country, so that they couldn't get organised again, and set to work on
behalf of the Government. That wasn't so good for the Italian public. The
Ovra's first big job was to liquidate the opposition: the Liberals and the
Socialists. That was in nineteen-twenty-four. They did a swell job. The
murder of the opposition leader, Matteotti, a few hours before he was due
to produce documentary evidence in support of a speech indicting the
Fascist Government, was an early success. But it was only a beginning.
These were the holy fathers of American gangsterism and they knew their
stuff.<<

Although the exciting plot and vivid characterization suffice to make
"Cause For Alarm" a literary treat for any reader jaded by the typical
contemporary navel-gazing postmodernist fare, the relationship between
Marlow and Zaleshoff should be of special interest to leftists. (Although
they represent themselves as Americans, Marlow--and the reader--will
immediately recognize the Zaleshoffs as Soviet operatives.) It expresses in
literary form the aspirations of the popular front in the west, which was
seeking to humanize the Soviet Union. Andreas Zaleshoff and his sister
Tamara are deeply sympathetic characters. Although they are anti-fascist
fighters, they are not dour or strident leftists.

After being beat up by the ORVA, who suspect him of working for Vagas,
Marlow agrees to join the Zaleshoffs. In his case, the decision seems
motivated more by a desire for revenge than concern about world affairs.
Despite his personal affection for the Soviet spies, he is always a bit
skeptical about their idealism. After Marlow confesses that he is thinking
about taking another job in the armaments industry, despite everything he
has seen in Italy, Zaleshoff questions this decision. Their dialog not only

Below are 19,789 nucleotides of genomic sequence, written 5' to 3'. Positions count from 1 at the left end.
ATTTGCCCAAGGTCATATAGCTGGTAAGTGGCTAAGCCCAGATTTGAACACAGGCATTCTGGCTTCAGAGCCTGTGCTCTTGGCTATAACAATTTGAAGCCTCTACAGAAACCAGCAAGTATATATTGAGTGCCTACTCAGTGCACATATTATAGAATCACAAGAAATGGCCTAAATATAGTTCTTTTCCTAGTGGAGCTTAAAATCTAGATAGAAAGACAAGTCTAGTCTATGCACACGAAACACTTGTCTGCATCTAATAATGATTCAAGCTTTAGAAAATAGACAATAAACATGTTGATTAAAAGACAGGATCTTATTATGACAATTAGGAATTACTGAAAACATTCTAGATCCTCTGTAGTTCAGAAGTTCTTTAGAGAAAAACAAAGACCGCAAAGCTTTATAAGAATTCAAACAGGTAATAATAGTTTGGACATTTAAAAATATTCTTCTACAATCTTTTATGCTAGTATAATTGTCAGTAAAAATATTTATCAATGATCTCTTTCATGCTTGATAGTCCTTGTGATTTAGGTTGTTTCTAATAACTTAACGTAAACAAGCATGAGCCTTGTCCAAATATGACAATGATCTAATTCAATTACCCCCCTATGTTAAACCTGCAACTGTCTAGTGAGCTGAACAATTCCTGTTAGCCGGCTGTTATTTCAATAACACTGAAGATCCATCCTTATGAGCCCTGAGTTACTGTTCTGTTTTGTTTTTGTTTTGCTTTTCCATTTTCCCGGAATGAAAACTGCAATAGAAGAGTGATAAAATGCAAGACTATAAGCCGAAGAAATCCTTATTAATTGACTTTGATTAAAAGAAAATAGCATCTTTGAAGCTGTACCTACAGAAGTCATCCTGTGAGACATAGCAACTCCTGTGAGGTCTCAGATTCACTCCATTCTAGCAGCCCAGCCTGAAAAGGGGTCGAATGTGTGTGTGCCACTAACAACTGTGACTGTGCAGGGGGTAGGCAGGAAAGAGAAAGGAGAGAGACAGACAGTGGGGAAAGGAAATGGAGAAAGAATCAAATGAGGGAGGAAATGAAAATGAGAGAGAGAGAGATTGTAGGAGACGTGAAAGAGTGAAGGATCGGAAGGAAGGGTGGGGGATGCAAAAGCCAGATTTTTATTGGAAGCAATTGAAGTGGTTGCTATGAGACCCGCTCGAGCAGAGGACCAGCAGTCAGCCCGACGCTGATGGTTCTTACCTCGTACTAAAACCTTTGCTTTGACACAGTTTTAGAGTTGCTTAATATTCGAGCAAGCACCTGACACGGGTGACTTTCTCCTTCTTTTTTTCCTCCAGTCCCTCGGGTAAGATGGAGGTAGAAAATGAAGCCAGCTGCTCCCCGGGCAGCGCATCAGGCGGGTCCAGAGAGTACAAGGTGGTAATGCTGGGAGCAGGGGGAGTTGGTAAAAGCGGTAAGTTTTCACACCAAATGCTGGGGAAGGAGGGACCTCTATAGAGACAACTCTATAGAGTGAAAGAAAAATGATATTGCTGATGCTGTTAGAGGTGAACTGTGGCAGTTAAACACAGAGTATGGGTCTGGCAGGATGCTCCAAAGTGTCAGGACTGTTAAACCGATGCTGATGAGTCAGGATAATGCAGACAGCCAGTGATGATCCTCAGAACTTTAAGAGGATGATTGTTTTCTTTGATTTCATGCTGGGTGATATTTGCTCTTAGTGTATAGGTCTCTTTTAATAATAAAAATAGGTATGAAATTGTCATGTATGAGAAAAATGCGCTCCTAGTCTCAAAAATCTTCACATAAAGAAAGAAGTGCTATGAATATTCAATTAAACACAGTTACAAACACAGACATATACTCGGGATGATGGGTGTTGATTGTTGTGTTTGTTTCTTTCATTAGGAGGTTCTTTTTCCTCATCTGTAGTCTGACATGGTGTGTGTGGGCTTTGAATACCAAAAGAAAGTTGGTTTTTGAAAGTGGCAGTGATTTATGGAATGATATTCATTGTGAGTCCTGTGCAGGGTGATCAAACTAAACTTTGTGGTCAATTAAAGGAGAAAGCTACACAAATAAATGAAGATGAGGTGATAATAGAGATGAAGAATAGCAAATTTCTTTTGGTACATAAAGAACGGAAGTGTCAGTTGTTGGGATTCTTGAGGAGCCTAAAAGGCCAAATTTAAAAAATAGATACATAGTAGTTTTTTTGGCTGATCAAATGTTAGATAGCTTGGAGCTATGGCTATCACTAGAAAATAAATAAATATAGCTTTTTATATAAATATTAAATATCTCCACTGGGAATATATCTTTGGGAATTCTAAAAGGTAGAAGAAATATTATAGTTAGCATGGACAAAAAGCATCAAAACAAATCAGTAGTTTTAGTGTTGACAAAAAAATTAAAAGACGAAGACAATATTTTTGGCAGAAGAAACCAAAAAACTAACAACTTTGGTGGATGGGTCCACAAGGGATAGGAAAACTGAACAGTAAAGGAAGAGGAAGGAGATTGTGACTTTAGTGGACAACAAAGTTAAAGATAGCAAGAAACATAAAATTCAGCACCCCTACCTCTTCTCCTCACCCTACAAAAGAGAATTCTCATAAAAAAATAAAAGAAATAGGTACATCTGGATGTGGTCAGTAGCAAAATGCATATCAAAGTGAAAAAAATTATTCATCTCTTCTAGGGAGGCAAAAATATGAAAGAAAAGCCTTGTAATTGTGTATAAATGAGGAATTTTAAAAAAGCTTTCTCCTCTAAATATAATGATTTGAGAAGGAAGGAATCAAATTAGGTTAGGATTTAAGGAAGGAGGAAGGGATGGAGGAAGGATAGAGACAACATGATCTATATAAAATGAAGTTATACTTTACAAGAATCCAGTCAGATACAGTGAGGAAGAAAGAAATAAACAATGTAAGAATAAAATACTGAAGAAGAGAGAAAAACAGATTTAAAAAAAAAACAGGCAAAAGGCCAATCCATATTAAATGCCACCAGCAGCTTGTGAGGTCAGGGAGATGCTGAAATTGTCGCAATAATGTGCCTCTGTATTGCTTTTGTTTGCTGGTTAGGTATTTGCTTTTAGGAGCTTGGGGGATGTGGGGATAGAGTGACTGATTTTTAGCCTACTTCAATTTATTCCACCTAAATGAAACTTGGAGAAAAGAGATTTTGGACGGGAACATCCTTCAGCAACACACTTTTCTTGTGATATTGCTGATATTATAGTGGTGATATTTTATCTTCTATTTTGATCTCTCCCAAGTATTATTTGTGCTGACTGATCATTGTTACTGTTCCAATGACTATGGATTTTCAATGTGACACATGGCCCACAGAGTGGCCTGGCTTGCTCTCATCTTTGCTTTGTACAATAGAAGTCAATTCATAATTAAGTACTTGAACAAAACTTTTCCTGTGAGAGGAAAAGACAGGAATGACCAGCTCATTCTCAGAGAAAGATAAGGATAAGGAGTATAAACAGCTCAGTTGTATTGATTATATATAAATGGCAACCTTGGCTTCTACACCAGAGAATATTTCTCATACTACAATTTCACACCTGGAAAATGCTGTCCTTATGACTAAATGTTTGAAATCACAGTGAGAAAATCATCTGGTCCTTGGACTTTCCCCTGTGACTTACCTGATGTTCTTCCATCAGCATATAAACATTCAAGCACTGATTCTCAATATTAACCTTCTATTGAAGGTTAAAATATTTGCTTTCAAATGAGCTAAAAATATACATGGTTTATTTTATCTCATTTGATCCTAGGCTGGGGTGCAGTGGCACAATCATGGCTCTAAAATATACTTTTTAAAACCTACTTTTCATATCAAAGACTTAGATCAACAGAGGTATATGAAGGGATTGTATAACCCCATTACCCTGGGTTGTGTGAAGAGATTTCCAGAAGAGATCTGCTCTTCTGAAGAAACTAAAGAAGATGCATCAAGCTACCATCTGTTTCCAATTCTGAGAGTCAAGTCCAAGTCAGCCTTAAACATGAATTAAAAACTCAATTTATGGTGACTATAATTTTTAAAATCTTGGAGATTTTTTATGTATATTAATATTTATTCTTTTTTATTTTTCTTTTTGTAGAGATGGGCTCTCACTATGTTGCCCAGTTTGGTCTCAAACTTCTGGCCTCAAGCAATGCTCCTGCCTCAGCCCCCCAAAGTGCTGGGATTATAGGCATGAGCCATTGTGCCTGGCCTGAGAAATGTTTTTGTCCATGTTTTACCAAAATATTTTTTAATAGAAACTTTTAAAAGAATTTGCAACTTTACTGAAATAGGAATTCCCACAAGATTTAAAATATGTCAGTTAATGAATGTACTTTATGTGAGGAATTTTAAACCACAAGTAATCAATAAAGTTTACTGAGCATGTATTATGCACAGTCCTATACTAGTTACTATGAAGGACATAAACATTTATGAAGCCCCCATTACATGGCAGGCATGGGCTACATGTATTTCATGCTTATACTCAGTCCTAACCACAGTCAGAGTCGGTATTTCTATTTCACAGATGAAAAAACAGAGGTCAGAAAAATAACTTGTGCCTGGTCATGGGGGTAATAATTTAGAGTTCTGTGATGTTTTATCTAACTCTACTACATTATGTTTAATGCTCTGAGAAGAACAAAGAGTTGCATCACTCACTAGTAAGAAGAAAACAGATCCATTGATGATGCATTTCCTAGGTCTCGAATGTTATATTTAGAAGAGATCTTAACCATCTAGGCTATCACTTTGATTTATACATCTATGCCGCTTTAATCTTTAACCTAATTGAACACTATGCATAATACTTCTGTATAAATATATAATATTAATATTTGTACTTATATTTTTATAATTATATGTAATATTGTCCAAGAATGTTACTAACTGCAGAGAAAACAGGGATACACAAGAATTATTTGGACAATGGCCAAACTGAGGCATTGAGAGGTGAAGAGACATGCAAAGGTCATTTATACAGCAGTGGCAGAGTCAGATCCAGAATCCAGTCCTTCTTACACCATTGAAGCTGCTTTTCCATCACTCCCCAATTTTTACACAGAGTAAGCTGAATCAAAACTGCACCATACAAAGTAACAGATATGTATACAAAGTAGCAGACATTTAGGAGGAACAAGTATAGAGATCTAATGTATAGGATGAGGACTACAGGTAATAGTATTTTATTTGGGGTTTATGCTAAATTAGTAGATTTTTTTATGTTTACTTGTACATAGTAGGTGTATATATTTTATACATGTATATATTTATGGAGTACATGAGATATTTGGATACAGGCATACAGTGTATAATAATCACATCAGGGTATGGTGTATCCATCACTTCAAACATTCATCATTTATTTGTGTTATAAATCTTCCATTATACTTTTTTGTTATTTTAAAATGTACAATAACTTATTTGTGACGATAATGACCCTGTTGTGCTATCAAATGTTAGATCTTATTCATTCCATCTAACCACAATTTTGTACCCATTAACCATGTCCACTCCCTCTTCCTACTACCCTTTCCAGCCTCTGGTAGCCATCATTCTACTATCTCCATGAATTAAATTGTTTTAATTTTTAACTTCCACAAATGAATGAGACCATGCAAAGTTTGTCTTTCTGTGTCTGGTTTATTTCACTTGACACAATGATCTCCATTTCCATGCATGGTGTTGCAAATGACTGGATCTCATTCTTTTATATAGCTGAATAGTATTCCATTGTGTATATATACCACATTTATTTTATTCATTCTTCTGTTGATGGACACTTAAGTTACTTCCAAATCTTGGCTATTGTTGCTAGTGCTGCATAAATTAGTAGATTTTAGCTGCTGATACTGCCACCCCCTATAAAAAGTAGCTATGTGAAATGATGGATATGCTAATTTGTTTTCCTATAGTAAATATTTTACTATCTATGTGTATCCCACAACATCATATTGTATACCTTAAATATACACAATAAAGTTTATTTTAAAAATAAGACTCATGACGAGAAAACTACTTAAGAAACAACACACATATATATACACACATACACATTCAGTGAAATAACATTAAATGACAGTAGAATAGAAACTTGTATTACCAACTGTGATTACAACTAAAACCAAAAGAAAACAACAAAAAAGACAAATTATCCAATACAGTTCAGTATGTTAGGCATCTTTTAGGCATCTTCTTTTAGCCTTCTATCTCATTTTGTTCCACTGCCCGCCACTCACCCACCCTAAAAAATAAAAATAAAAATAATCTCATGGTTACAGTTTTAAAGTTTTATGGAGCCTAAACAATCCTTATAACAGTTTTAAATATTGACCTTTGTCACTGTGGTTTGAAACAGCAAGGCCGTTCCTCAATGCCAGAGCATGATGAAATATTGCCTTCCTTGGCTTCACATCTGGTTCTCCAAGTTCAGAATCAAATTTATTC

goes to the very heart of the kinds of contradictions scientists,
technicians and engineers are forced to make in bourgeois society; it
amounts to about as much as an open political statement from the author as
you are likely to find in a body of work that puts much more of an emphasis
on entertainment than didacticism:

 >>"What of it?" I said indifferently. "Someone's got to do the job."

He laughed, but without good humour. "The stock reply according to the
gospel of King Profit. Industry has no other end or purpose than the
satisfaction of the business man engaged in it. Demand is sacred. It may be
a demand for high explosives to slaughter civilians with or one for
chemical fertilisers, it may be for shells or it may be for saucepans, it
may be for jute machinery for an Indian sweat-shop or it may be for prams,
it's all one. There's no difference. Your business man has no other
responsibility but to make profits for himself and his shareholders."

"All that's nothing to do with me."

"Of course it isn't," he rejoined sarcastically, "you're only the guy that
makes it possible. But you also may be the guy that gets squashed to a
paste when those shells and high explosives start going off you and your
wife and kids."

"I haven't got a wife and kids," I said sullenly.

"So what?"

"Damn it, Zaleshoff, I've got to eat. If there's a shortage of skilled
engineers and I'm a skilled engineer, what do you expect me to do? Get up
on a soap box?"

"In a year's time, my dear Marlow, the same trade paper will be telling you
that there are too many skilled engineers. Too many or too few too much or
too little empty stomachs or overfed ones-the old, old story. When are you
English going to do something about it?"

"Are you speaking as an American or a Russian?"

"What difference does it make? Isn't it common-sense to replace an old, bad
system with a better one?"

"You mean Socialism?"

I must have said it derisively for he laughed and did not answer.<<